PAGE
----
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Rooted and Open: Rev. Jen Rude talks about centering community, spiritual diversity, and Campus Ministry

Rooted and Open: Rev. Jen Rude talks about centering community, spiritual diversity, and Campus Ministry

Posted by:
November 1, 2022
By Zach Powers
ResoLute Editor

In the summer of 2016, Rev. Jen Rude and her spouse Deb packed their things and drove two thousand miles West on Interstate 90 to a new home and a new call. Six-and-half years later, Rude is no longer PLU’s “new pastor from Chicago.” Now she’s known around campus simply as Pastor Jen: a thoughtful spiritual teacher, a tireless advocate for equity and inclusivity, and a beloved and integral campus leader.

At ELCA institutions like PLU we talk a lot about our Lutheran commitment to being “rooted and open.” How do you think about this call and how does it show up in the work of Campus Ministry?

I think rooted and open has always been a Lutheran value. I always tell our students that Lutherans aren’t that concerned about being right, or about getting people to believe all the same things. Rather, we’re rooted in a tradition of ongoing reformation. And, not only are we open to other ideas and perspectives, but there’s a longing and a need for those varied perspectives. I’ve heard other people talk about it even as rooted and reaching. So not just being open, but actively reaching or seeking.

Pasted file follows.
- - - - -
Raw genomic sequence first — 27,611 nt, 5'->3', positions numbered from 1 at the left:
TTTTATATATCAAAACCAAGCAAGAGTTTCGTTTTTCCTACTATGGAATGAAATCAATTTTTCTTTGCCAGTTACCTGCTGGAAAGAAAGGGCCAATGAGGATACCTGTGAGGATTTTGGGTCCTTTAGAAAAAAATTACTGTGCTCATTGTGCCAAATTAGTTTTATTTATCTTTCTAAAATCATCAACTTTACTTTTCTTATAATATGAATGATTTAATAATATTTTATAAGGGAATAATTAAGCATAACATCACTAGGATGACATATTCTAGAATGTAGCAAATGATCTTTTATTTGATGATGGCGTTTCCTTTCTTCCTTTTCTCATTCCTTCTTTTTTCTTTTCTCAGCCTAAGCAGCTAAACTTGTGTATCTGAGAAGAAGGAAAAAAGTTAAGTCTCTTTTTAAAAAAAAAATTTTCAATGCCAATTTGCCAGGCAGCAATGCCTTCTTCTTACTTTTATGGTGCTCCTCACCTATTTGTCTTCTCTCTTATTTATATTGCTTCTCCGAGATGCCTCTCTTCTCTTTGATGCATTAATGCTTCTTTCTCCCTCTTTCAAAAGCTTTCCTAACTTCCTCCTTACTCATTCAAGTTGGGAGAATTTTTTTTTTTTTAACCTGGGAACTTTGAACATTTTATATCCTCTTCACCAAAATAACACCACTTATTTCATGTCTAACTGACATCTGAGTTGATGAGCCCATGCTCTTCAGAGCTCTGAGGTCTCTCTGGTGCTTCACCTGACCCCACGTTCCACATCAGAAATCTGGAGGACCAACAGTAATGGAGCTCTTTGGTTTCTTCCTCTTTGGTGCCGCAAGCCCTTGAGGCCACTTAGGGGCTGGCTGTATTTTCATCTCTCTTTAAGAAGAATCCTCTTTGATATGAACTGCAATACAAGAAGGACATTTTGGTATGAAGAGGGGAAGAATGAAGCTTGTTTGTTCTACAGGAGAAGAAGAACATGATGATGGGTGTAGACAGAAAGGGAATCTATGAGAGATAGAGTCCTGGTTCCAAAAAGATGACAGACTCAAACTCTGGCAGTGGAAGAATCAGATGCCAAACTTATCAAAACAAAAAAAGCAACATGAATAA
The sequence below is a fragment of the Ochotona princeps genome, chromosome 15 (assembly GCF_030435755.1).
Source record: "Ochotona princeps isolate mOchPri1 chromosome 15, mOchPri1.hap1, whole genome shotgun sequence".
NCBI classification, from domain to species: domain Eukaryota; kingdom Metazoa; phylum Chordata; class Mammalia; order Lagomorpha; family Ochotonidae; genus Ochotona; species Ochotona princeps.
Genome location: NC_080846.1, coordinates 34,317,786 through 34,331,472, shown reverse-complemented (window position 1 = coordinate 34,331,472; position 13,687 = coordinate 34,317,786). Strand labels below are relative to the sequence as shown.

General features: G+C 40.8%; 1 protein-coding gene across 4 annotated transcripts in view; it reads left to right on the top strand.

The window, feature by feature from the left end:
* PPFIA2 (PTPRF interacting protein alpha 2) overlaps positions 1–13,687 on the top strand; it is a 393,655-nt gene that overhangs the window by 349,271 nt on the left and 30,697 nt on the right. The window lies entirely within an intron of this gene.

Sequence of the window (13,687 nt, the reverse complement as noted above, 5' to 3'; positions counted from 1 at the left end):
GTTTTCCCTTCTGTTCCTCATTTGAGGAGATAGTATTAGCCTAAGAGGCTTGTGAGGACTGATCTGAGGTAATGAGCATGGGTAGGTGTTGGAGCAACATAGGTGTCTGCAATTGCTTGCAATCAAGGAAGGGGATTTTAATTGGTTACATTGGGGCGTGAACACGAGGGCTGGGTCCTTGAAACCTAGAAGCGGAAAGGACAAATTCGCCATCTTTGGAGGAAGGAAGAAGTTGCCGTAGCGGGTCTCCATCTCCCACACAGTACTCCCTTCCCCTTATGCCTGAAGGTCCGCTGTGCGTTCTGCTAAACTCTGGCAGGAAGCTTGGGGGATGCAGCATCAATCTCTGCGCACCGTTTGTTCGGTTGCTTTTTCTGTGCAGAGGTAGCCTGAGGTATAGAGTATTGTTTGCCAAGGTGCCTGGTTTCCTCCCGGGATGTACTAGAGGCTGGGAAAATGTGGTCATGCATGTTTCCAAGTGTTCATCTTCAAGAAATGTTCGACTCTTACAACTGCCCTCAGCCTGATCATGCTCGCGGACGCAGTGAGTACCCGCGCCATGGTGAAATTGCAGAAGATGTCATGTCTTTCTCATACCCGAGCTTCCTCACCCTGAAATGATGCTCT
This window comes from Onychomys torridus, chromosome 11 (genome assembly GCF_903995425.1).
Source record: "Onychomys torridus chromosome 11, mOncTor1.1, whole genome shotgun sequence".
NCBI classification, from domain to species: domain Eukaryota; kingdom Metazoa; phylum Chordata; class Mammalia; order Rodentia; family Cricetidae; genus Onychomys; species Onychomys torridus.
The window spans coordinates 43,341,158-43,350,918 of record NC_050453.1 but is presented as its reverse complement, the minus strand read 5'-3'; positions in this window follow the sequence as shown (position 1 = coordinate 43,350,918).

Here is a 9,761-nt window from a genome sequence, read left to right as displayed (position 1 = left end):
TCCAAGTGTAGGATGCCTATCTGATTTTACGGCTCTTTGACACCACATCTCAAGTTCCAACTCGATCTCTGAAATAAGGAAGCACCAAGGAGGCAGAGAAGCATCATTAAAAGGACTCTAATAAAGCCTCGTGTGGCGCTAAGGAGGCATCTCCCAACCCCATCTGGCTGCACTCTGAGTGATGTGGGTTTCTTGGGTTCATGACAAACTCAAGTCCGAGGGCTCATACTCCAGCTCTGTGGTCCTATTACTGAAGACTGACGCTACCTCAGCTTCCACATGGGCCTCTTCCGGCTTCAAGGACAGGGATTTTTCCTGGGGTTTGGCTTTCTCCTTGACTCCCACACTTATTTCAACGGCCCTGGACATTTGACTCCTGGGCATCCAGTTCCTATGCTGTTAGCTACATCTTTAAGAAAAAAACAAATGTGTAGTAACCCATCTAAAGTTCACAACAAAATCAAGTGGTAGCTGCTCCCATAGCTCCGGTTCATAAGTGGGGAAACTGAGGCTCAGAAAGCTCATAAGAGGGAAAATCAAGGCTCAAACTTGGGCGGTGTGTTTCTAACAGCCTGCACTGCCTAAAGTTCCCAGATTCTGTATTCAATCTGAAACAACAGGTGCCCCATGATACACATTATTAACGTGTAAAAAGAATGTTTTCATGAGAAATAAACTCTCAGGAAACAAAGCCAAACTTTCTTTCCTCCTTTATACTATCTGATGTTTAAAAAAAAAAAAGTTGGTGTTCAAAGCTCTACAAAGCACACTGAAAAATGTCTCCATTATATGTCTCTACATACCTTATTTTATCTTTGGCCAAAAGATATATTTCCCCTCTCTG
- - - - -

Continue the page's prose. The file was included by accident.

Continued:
One way we try to live out this “rooted and open” commitment is through our three weekly Chapel gatherings.  Wednesday Chapel is the most rooted in Lutheran traditions.  We sing out of the Lutheran worship book, we read scripture, we have some sort of message. And we also hope it’s open and invitational to those who may be new to this form of worship.  Our Monday Chapel leans toward the open side, as we explore spiritual practices that might come from a lot of traditions, including and beyond Christianity. Friday Chapel is all about prayer and sort of combines the two, because prayer is so central to the Lutheran tradition and we also incorporate prayers from other faith traditions and cultures as we pray for the world. 

What does “centering community” mean to you?

I think it’s both a gift and a challenge. The gift is, you’re not alone. There’s a community of people to support you and care about you. It’s not all up to you. Then I think the challenge is that it’s not just about you. It’s about the larger community. We’re interconnected, and we’re called to care for one another. 

There’s a religious connotation about a centering or a grounding, which is about an orientation. So centering community is an orientation to community. I also think about centering in the sense of belonging — like I am accountable, connected and care about you. I’m not just dipping in and out, I understand that your wellbeing is wrapped up with mine.

That’s a really helpful way to think about it. Does that connect with interfaith or other community building work Campus Ministry is a part of?

I’m sort of moving away from using the term “interfaith” and talking more about religious and spiritual diversity. Thinking about how we engage and embrace religious and spiritual diversity.

That’s really interesting. How do you differentiate between interfaith and religious and spiritual diversity?